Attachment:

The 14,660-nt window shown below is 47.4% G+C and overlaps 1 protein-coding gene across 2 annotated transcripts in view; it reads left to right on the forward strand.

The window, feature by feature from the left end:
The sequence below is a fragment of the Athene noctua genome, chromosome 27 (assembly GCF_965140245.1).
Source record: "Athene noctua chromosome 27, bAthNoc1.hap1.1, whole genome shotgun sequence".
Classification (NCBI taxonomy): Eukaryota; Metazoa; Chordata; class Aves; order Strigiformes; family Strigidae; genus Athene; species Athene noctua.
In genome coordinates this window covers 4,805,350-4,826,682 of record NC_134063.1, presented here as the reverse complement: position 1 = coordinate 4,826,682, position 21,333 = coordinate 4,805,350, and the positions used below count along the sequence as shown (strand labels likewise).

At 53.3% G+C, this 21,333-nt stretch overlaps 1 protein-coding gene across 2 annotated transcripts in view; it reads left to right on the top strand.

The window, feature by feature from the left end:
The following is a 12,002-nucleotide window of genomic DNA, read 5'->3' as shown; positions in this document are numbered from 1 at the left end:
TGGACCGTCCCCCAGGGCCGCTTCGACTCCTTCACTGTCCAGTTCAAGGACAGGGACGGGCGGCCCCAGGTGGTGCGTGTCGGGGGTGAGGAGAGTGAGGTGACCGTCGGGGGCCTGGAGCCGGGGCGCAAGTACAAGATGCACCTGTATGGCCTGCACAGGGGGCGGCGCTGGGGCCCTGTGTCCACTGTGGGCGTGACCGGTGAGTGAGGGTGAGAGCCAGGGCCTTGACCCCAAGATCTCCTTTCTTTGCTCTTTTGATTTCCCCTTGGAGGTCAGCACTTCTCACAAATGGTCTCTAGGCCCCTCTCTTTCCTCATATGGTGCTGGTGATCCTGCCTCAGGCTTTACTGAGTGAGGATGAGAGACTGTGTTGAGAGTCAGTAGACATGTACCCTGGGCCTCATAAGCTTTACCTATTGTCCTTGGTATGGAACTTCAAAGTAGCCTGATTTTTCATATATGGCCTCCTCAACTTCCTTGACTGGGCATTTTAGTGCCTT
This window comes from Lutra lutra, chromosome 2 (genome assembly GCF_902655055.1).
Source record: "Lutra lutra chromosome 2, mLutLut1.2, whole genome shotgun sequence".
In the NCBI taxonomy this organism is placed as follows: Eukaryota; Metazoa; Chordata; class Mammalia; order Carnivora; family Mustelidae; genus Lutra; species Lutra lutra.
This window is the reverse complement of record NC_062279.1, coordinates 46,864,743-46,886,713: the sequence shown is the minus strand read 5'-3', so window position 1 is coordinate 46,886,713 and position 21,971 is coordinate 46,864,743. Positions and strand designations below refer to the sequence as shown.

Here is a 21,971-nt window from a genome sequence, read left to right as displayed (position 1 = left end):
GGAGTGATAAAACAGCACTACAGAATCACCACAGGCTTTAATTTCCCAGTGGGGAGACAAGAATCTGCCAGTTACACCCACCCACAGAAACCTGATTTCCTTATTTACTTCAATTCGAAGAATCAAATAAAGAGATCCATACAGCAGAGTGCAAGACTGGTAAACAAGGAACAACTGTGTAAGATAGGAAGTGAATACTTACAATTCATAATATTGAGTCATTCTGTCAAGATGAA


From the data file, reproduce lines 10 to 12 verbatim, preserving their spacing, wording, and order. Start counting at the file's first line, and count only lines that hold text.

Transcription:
TGGACCGTCCCCCAGGGCCGCTTCGACTCCTTCACTGTCCAGTTCAAGGACAGGGACGGGCGGCCCCAGGTGGTGCGTGTCGGGGGTGAGGAGAGTGAGGTGACCGTCGGGGGCCTGGAGCCGGGGCGCAAGTACAAGATGCACCTGTATGGCCTGCACAGGGGGCGGCGCTGGGGCCCTGTGTCCACTGTGGGCGTGACCGGTGAGTGAGGGTGAGAGCCAGGGCCTTGACCCCAAGATCTCCTTTCTTTGCTCTTTTGATTTCCCCTTGGAGGTCAGCACTTCTCACAAATGGTCTCTAGGCCCCTCTCTTTCCTCATATGGTGCTGGTGATCCTGCCTCAGGCTTTACTGAGTGAGGATGAGAGACTGTGTTGAGAGTCAGTAGACATGTACCCTGGGCCTCATAAGCTTTACCTATTGTCCTTGGTATGGAACTTCAAAGTAGCCTGATTTTTCATATATGGCCTCCTCAACTTCCTTGACTGGGCATTTTAGTGCCTT
This window comes from Lutra lutra, chromosome 2 (genome assembly GCF_902655055.1).
Source record: "Lutra lutra chromosome 2, mLutLut1.2, whole genome shotgun sequence".